Construction costs, share prices and mergers are just some of the subjects tackled in this week’s round-up. Who says I can’t be serious?
Chief construction adviser Paul Morrell was the main speaker at Building’s annual terrace reception at the Houses of Parliament on Monday, where he outlined his plan to knock 20% off building costs. But guests were not expecting him to personalise his quest the way he did - Morrell pledged to lose 15-20% of his body weight “over the life of the parliament”, to prove that things that were leaner could be “more beautiful”. A few glasses of chardonnay later, Rudi Klein, director of SEC Group, Nick Taylor, chief executive of Waterman Group, and Dominic Helps, consultant at Corbett & Co, made the same pledge. Any other takers?
Good to share
David Pretty, former chief executive of Barratt, had a send off last week to mark his retirement from the New Homes Marketing Board - and the industry. His leaving do at the Mayfair Hotel was a chance for him to tell a few stories, mostly about the day he sold a home to Margaret Thatcher. He said the message from his boss, the infamous Sir Lawrie Barratt, on that day was: “Don’t screw up, David.” Pretty couldn’t resist a final swipe at his old firm, reminding everyone of Barratt’s share price the day he left: nearly £13. It is now hovering at about £1. Unfortunately his successor, Mark Clare, was unable to be there to hear it.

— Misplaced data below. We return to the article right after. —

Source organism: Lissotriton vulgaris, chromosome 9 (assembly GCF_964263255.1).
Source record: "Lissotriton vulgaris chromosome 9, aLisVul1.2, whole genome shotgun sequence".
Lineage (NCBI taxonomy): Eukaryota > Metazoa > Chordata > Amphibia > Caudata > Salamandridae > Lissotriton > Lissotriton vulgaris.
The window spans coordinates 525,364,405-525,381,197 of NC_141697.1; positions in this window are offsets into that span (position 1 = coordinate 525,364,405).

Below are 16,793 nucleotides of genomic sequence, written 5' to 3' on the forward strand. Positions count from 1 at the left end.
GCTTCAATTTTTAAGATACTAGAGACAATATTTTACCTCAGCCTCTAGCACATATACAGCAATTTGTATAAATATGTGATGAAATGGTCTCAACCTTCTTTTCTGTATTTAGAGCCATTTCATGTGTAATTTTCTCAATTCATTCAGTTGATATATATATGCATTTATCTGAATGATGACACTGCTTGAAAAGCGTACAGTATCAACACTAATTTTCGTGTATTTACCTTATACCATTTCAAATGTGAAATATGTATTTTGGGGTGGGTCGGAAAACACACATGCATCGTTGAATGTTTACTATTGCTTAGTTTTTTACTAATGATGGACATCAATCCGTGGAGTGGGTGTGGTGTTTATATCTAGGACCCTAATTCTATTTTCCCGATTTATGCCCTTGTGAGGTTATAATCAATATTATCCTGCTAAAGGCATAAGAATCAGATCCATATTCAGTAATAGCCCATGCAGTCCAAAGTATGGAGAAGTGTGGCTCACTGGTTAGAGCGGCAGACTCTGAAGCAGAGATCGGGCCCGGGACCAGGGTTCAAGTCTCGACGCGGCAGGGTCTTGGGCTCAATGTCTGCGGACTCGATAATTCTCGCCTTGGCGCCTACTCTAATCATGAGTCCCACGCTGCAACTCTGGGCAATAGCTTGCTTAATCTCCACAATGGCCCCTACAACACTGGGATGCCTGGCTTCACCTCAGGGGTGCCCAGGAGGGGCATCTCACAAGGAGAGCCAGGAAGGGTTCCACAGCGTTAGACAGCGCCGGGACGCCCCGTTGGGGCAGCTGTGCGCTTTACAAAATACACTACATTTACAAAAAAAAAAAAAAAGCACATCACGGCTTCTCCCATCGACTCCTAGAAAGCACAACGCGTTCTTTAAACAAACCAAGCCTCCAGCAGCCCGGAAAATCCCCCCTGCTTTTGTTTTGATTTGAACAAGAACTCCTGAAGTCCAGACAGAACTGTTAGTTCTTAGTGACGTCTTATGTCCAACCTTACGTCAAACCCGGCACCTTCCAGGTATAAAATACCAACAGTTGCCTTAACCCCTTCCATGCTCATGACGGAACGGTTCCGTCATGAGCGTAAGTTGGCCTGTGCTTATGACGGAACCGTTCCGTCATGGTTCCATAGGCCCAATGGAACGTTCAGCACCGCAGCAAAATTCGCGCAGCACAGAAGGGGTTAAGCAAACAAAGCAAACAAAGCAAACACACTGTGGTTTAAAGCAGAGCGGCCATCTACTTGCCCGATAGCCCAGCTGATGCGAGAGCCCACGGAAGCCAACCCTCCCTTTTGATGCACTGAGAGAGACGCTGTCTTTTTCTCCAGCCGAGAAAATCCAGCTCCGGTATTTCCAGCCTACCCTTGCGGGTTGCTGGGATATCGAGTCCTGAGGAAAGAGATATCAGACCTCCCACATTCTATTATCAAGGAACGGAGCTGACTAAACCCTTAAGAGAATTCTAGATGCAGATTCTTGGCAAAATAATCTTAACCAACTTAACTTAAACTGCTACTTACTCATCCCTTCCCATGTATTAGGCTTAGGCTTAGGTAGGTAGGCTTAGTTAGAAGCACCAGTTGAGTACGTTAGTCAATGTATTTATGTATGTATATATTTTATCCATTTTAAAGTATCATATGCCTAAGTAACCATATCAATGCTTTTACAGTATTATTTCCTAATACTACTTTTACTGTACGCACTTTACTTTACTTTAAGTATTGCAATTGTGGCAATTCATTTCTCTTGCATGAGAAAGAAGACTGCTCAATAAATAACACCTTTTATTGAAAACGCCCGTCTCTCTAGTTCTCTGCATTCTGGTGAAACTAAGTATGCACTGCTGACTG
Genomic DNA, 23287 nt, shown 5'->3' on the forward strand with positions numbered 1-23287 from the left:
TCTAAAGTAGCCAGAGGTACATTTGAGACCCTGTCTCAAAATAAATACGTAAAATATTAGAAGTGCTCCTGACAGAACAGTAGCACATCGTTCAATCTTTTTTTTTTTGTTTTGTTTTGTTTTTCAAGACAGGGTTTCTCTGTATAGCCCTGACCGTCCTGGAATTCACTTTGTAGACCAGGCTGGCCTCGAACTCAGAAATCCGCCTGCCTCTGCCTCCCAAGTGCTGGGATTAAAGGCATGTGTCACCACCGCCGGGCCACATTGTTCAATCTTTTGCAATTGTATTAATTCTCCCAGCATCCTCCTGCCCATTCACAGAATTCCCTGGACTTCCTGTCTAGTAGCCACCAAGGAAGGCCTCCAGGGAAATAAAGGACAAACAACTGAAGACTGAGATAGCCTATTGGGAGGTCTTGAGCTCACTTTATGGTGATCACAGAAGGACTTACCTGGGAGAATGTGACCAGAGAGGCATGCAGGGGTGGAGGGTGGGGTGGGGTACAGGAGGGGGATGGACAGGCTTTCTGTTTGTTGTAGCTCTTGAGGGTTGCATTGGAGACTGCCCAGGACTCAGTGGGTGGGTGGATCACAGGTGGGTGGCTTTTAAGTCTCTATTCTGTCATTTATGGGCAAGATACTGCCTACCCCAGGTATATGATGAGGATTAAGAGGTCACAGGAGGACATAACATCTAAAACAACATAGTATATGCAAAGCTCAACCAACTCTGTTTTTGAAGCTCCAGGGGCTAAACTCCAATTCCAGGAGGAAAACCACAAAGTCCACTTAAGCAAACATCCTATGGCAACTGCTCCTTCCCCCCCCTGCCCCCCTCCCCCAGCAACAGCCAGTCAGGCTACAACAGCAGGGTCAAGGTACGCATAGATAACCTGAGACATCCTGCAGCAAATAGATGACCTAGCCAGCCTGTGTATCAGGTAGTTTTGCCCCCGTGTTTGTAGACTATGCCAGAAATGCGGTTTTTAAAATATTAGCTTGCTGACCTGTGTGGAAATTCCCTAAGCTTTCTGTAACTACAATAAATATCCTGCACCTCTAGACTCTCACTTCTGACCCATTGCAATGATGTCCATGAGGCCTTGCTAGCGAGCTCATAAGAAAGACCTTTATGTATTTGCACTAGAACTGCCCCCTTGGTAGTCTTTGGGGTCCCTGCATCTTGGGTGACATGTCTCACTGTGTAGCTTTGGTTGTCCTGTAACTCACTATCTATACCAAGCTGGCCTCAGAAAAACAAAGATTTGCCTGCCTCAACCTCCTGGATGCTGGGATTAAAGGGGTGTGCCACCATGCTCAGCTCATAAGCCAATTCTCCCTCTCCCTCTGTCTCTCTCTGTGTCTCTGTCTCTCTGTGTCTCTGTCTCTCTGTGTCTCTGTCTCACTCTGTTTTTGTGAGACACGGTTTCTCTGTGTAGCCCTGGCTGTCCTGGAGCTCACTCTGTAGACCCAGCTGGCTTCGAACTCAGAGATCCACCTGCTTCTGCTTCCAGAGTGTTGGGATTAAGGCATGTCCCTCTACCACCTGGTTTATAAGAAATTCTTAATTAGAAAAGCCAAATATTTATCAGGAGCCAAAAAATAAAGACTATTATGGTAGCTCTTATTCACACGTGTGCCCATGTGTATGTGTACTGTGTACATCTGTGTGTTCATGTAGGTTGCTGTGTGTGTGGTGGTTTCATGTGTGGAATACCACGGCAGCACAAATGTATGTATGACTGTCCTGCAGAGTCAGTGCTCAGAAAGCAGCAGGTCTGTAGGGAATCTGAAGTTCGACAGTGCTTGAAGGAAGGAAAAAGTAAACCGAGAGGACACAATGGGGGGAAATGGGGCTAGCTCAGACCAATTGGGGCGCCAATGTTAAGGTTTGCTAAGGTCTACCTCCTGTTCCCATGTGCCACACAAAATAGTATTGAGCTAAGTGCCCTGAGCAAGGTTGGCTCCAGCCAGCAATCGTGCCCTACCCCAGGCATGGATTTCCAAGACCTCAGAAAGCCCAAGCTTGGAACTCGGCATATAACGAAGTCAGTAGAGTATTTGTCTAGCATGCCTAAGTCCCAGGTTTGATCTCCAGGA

How clean is your site?
Here at Building Towers I am uniquely placed for a bit of lunchtime people watching: office workers jogging along the Thames, couples walking hand-in-hand in the unseasonable rain - and workers on the Blackfriars station overspill site hurling leftover poles and rubbish into surrounding bushes. It’s an interesting tidying-up method on the site, run by Balfour Beatty subcontractors. They even used a crane to dump a metal cage into the foliage. The area now looks like a kind of post-Glastonbury wasteland. But credit where it’s due: before the workers left last week, they were kind enough to remove one item - a football lodged in the bushes. Balfour Beatty promises to “take appropriate measures” to deal with the mess.
Clean up on aisle 4
Consider the worst thing that’s happened to you in a supermarket. They’ve run out of Coco Pops? The queue for the till is winding past the cheese counter? Surely, not a fridge exploding? A chap from Asda claimed at UBM’s Supermarket Conference in London last week that two of its rivals had problems with the new eco-friendly fridges they’d installed - namely, that they had been known to explode. Building is unable to verify the claim, but next time you pop to your local for some milk it might be wise to use a long pole with a hook on the end.
The odd couple
With plenty of fanfare, Rider Levett Bucknall announced earlier in the month a “powerful new FM partnership” with facilities management firm Agents4FM. “The combined resources and expertise of the two companies provides an attractive proposition for clients, utilising more than 2,500 people in more than 100 offices,” it boasted. So how many people will Agents4FM contribute to this global coalition? Er, just 10. It seems that firm only has £22,524 of net current assets. What RLB also didn’t mention was that it had taken out a minority stake in the diminutive FM outfit. Has there been such a lopsided partnership since Cameron and Clegg?